Ethically-Produced Fairphone Tries to Change the World

by Matt Klassen on May 27, 2013

Granted in a mobile market dominated by considerations of phone features, speed, power, network accessibility, and colour, thinking about how people and the environment are impacted through the production of your phone likely doesn’t register as a priority, but Netherlands-based Fairphone is trying to change that, one ethical step at a time.

In fact, Fairphone is trying something in the smartphone world that no one has ever tried before: building a capable mobile handset without screwing anybody over, and its not only hoping its corporate philosophy will serve as an attraction for more socially and environmentally aware mobile users, but that its production model will serve as an example “for other companies to build quality products for consumers without ravaging the environment or treating workers like grist for the mill.”

But will such an eco-friendly, worker-friendly approach work in a world dominated by the likes of Apple, Google, and Samsung, or will consumers simply continue to buy their smartphones in blissful ignorance of the impact such devices have on the world at large?

I’ve written at length over the years of both the social and environmental impact of the modern smartphone production process, with tales of abhorrent working standards along smartphone supply lines joining reports of the veritable toxic soup of dangerous chemicals contained in the handsets to create a picture of advanced mobile technology that is, with no exaggeration, the most damaging device of this generation.

And its hard to parse which mobile sin is actually worse, the short term abuse of workers who are forced to work extended hours for paltry pay doing mind-numbing monotonous labour or the long term environmental impact that will see our grandchildren paying for the environmental abuses wrought from the production (and improper disposal) of our favourite gadgets.

It is in this current mobile milieu that Fairphone arrives on the scene, the company that began as an industrious, passionate, and likely somewhat naïve mobile start-up several years ago, now ready to start its initial production run.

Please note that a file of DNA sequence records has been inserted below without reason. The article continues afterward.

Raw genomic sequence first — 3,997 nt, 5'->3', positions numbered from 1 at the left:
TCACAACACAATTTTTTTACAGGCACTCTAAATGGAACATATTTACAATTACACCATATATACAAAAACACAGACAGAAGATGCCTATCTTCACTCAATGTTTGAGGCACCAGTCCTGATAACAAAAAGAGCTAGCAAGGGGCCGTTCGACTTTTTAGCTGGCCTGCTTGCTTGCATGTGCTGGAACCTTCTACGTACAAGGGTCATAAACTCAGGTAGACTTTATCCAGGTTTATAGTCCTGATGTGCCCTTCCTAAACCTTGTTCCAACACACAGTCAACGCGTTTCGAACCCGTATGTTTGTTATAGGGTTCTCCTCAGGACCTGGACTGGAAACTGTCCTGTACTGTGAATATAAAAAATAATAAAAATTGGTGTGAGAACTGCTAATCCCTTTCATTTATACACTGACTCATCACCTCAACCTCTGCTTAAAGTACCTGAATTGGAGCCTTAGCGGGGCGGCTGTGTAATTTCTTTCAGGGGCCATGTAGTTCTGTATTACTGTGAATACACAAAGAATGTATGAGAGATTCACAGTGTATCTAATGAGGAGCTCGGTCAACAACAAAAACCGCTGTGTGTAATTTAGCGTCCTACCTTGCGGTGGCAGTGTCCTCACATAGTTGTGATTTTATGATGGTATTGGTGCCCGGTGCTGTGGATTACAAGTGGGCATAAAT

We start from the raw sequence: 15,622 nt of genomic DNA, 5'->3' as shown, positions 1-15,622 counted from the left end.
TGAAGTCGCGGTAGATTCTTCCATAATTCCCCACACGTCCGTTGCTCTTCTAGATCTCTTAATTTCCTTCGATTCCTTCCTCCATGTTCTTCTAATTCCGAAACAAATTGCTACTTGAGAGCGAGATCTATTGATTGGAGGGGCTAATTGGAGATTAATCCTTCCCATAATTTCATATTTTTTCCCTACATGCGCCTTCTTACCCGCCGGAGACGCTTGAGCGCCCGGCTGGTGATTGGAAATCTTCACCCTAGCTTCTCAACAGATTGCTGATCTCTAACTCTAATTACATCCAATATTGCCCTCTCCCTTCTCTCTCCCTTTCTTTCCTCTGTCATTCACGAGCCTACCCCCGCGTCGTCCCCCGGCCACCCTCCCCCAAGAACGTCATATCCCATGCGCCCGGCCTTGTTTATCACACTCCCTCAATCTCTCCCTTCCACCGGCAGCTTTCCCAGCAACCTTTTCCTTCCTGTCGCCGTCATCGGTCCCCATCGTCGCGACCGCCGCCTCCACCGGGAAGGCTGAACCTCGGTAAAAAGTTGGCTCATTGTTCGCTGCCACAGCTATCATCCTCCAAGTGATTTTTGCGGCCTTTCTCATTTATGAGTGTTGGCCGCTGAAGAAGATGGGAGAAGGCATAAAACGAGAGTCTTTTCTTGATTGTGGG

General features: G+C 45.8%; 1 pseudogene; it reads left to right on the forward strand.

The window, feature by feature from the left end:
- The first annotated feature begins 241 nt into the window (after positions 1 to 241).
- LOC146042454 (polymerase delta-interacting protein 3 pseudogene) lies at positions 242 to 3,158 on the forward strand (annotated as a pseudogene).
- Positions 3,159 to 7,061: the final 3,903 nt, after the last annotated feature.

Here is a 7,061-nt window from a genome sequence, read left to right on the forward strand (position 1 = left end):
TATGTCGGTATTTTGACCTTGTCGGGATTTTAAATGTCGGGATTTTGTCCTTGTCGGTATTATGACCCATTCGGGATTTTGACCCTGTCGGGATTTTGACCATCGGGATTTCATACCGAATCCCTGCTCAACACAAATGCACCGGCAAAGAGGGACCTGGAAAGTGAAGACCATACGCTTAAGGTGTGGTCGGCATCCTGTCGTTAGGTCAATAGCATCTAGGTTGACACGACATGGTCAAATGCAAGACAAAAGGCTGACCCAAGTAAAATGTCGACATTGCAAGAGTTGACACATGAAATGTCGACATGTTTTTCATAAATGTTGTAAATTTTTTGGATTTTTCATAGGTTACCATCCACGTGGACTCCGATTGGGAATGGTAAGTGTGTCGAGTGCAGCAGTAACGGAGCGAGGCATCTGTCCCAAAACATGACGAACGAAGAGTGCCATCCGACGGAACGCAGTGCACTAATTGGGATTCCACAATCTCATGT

As the company reports, the Fairphone needs 5,000 pre-orders to officially begin production, and will sell for a total of US $436 (click here to purchase). That price reportedly includes taxes and “what you get for that is an unlocked, 4.3-inch smartphone running Android 4.2, powered by a quad core processor. It has an 8 megapixel rear camera, and a 1.3 megapixel front facing shooter, with dual-SIM trays for easy carrier switching and international travel.”

While the phone is certainly capable enough to succeed in today’s market, it’s the production process and corporate philosophy that’s really the key concept of the device. The handset itself is made with materials from a “completely transparent supply chain,” meaning the company is looking closely into each mineral used in the production of each component of the phone, the people who manufacture each part, and the various processes involved and their “social and ecological impact.”

This information will then be made available to everyone, with the promise that when deficiencies are found they will prompt change, in both the short and long term, as the company collects a catalogue of best practices that it intends to share with the entire mobile industry.

While I do fear that our interest in performance, power, and features will once again lull us back into our blissful sleep of ignorance, I do appreciate what Fairphone is trying to do: produce a capable Android handset with the primary goal of shedding light on the darker side of the mobile world; the side where companies ravage the earth and humanity alike to cheaply produce our favourite technology.

If Fairphone is able to even partially achieve its mission of creating an ethically produced device and compiling a best practices list for the industry, I would consider it a success.

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Written by: Matt Klassen. www.digitcom.ca. Follow TheTelecomBlog.com by: RSS, Twitter, Facebook, or YouTube.

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